Administrative Mistakes – Every few weeks a new “scandal” pops up. While entertaining, many of these just end up being noise, but they do make it appear that Miles has no idea how to steer the ship he’s captaining. The Carmen Darville stuff, Dade, Director of Transportation, Tonya Grayson, etc. all chip away at the belief that Mike Miles is able to hire and delegate authority effectively. – This hurts his credibility because a leader is really only as good as those who serve and support him. It makes it look like Miles is a poor judge of character and plain just doesn’t understand human beings. This wouldn’t be as big of a deal but education is a business, not about numbers, but about PEOPLE. If you don’t understand people at a fundamental level, you’re in a tough spot in an environment where you have a diverse set of opinions and personalities that are all passionate about their beliefs and the direction of their organizations. These are peoples’ lives and peoples’ children. If you’re putting people in charge that threaten either or both of those, you’re going to get some serious pushback.
Board of Trustees – Miles has been butting heads with the Trustees since he arrived. Watching this doesn’t inspire a ton of confidence. The BoT breaks down into 3 sections. They all care about our kids in their own way, but this is how it breaks down to me. The first is the risk takers. These folks (Morath, Nancy, and Solis) have what tends to be described as “reform at all costs.” They are willing to gamble and support the shiny and new with the hopes of hitting a home run. The second are the clear eyed and level headed. President Cowan and Dan Micciche are the ones I tend to agree with the most. They look at the facts, they make sound and consistent decisions, and they aren’t willing to risk rocking the boat to the point of flipping the whole damn thing over. Dr. Blackburn also falls into this category more times than not, but is between this group and the 3rd. The third group, often demonized, is the defenders of the old ways. The skeptics. There’s something to be said for this. The “do nothing because something bad might happen” approach has some validity, but not a lot of improvement comes out of that mindset either. The problem for Miles is that this is also the “Kill him and bring me his head!” group. With every misstep they become more correct. Trustees Nutall and Foreman both care about the kids, unlike many of their detractors would have you believe. He hasn’t done enough to make peace here. The “blame” if there is any lies with all parties involved, but he hasn’t made it any easier– This hurts Miles because it amplifies all of his mistakes. He has burned his supporters on the board by refusing to compromise and not producing results. He has empowered his opponents by having so many administrative blunders both in central staff and at the campus level.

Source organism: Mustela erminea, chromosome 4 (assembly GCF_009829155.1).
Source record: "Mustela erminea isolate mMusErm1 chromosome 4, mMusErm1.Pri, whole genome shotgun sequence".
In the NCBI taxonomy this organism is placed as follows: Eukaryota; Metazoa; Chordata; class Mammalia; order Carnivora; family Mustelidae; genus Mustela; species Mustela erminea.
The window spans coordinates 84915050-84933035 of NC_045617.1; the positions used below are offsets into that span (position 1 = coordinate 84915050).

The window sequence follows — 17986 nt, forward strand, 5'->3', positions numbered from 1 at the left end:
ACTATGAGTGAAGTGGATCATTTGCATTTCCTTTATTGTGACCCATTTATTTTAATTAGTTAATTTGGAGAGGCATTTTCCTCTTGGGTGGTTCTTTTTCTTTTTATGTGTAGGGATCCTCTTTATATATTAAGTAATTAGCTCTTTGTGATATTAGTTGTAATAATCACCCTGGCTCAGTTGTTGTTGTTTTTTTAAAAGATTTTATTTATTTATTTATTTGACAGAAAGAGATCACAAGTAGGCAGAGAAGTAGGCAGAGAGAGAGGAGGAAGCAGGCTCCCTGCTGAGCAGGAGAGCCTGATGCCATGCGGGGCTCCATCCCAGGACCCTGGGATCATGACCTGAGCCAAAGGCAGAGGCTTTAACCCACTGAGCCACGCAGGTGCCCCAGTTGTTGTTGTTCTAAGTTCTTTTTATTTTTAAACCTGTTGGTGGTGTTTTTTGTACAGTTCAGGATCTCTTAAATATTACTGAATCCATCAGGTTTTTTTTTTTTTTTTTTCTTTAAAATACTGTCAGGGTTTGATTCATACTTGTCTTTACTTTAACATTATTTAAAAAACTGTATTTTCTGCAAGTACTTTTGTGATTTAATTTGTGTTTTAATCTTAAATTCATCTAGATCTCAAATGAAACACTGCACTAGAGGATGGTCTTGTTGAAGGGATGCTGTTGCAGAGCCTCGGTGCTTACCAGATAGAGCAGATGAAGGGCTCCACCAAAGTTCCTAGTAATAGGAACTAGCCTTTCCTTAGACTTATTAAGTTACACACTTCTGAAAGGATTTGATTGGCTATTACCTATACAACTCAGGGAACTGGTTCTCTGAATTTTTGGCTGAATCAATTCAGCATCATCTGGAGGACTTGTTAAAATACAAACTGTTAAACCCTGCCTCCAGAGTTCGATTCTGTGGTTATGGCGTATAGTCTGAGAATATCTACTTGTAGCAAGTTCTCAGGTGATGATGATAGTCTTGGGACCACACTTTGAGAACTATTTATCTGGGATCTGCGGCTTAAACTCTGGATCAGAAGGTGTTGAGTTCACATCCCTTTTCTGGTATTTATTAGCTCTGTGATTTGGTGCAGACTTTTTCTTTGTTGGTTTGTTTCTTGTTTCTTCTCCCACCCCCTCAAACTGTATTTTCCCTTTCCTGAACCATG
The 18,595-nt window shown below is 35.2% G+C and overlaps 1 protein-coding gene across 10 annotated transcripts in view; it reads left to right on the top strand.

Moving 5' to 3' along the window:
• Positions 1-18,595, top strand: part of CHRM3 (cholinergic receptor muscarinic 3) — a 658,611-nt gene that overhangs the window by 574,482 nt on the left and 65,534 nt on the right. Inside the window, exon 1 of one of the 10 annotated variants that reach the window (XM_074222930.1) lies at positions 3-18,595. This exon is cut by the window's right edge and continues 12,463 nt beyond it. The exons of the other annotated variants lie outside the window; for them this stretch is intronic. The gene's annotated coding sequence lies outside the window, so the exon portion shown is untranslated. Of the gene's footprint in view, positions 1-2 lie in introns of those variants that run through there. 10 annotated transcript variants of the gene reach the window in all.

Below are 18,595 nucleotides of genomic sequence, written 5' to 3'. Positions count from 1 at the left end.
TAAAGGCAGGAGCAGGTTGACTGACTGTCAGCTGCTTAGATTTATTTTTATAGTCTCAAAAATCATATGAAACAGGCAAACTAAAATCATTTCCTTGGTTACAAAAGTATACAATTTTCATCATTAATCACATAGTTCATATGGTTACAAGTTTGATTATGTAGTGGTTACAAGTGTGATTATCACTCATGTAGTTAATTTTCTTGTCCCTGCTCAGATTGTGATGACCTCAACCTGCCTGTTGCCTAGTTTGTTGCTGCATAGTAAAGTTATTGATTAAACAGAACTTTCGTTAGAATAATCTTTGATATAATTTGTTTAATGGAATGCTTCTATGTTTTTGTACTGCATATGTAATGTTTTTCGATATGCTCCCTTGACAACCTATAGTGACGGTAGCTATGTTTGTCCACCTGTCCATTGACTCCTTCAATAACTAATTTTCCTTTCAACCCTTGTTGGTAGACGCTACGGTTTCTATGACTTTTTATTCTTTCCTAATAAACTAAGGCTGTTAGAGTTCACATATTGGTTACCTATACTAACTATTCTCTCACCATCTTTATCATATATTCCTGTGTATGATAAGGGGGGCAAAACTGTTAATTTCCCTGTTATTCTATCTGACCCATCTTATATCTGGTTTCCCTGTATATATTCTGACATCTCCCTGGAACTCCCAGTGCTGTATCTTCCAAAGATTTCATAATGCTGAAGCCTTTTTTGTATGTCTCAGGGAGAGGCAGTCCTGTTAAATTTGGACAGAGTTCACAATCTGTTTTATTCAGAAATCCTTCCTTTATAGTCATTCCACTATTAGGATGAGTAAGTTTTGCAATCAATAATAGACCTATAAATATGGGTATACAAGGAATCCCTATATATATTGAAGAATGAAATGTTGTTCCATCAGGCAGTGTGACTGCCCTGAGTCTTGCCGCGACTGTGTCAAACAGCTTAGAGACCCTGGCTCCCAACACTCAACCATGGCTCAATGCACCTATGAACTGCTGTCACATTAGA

Should he tell everyone to shove it? No. I think he should have done a better job building bridges rather than fording the river. That never worked in Oregon Trail and it won’t work in Dallas. Should he have to? Compromise sometimes comes at a price and if that is not something you are willing to pay, then the answer is “no.” But what is the cost? Pride? Money? The future of our kids? Your answer to that question determines your willingness to compromise.
Other Related Blogs:
Mike Miles Governance
DISD Veteran Teacher Reflections
DISD Novice Teacher Reflections
DISD Principal Turnover
DISD Principals - Best Qualities
Moving DISD Teachers
Personnel Decisions - Learning Curve